Years ago, I interviewed a brilliant high school student who asked me a simple question: Why should I go to Princeton when a third of the student body are athletes?
I admitted that he had a point: a third of my class at Princeton was not very bright because of preferential policies for one reason or another. And it was a damn shame. What I did not realize was that I was part of the problem, looking for “intangibles” as part of the admissions process.
A diploma from a prestigious school is valuable, both economically and socially. The admissions process is highly subjective and not transparent. There are carve-outs for athletes, minorities, legacies, and those deemed more desirable for other, non-objective reasons. These carve-outs can constitute as much as 50 to 70 percent of an entering class.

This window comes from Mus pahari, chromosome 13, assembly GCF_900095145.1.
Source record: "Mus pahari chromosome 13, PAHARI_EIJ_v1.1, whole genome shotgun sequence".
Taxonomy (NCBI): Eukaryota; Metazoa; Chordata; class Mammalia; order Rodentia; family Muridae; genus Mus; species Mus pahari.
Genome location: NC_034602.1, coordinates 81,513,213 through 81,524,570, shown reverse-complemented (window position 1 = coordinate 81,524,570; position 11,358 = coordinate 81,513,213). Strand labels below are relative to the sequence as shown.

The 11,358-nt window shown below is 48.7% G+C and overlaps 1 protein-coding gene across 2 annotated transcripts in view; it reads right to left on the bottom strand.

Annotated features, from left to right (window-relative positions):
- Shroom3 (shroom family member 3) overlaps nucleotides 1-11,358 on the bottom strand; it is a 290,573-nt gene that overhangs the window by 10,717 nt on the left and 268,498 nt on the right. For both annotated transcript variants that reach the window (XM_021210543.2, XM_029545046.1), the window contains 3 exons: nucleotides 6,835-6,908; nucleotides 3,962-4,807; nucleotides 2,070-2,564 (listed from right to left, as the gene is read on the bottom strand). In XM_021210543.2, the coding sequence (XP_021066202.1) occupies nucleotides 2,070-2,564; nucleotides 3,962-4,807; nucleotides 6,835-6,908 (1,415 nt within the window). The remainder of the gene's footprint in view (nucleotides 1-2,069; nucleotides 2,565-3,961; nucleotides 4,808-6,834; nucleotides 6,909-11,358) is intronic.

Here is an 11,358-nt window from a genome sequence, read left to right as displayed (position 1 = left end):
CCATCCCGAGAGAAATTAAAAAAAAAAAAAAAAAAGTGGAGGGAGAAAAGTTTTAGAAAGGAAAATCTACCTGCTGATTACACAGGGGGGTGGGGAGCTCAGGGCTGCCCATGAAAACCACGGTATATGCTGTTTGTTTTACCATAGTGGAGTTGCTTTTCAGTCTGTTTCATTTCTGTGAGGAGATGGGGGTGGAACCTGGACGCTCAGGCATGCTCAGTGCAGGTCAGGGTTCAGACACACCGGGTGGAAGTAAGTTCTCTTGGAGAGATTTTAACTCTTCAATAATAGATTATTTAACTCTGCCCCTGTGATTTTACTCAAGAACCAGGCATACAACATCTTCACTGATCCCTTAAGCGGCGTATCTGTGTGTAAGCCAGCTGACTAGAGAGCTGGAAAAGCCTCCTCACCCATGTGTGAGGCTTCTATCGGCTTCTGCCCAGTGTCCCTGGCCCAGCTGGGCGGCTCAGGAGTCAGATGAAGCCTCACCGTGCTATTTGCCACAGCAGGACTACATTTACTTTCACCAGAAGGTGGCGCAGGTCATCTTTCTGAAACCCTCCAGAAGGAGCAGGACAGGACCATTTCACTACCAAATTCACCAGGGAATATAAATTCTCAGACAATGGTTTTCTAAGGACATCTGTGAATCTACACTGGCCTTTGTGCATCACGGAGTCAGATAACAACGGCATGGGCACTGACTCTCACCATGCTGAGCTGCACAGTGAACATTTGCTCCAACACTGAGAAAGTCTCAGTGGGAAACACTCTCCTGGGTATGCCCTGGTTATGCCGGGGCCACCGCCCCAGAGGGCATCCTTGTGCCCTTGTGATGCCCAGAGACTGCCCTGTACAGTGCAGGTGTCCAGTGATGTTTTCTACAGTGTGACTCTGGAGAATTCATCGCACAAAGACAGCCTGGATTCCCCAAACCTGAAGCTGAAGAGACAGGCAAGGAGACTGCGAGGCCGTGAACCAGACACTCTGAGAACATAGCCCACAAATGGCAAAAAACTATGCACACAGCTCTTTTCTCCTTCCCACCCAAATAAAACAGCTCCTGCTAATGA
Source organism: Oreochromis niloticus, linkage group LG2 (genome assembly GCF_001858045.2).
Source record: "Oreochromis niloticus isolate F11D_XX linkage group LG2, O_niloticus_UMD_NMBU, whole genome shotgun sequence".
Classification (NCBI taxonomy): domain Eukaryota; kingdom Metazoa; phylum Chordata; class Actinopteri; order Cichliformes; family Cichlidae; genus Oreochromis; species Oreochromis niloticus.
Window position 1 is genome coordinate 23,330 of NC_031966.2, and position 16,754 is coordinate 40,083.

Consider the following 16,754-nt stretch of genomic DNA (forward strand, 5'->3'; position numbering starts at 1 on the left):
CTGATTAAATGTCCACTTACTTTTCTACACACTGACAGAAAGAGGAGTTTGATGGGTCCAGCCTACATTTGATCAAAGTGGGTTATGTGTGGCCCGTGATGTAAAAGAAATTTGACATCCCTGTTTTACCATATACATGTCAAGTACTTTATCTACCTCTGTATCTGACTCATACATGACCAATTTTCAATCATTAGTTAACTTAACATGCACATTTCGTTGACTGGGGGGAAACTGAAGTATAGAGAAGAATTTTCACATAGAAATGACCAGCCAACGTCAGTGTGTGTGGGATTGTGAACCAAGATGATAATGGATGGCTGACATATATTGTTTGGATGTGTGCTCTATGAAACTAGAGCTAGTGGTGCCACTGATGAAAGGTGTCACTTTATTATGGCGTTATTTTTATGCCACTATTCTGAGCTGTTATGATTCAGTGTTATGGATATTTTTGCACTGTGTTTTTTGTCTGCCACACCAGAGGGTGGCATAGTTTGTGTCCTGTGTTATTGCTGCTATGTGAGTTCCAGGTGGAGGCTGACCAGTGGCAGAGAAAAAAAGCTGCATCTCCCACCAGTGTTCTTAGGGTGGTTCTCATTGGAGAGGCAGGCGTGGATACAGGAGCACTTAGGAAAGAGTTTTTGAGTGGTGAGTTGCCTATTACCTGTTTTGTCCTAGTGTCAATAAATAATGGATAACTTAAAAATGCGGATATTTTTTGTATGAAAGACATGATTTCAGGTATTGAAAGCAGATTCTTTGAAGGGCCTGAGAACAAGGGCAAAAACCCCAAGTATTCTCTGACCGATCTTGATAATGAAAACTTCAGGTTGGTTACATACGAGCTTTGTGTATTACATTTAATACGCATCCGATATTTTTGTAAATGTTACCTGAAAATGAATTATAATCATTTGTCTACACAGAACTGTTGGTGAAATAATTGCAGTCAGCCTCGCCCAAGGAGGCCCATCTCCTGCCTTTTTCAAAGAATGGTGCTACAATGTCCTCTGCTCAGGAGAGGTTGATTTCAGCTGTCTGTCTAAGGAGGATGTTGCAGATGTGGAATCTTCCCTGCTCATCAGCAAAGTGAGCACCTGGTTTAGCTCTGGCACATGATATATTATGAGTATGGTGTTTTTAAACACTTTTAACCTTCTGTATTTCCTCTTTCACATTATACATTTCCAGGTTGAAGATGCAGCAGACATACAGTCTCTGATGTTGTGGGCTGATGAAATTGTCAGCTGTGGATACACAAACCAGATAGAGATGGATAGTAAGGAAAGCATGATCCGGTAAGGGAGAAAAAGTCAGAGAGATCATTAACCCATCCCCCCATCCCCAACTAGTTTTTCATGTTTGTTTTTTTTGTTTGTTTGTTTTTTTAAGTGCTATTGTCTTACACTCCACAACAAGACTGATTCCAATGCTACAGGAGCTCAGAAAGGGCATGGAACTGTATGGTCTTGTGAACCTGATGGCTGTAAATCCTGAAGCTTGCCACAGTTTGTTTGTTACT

There is certainty that there will be corruption. There has been corruption since the first donation to Ug’s Cave-Academy. To me, the only surprising feature about this latest “scandal” is that the schools themselves were bypassed and did not directly reap the winnings. Oh, the horror!
The best we can and should do is to point out that without transparent and clear criteria, corruption is a certainty.
Edit: There are schools that admit every candidate above a certain cutoff point, basically defined by those likely to be able to do the work. Included in this category are some state schools. That would be much better — but for the Ivy League to do the same, they would need to make the school much more academically difficult than it is.Published in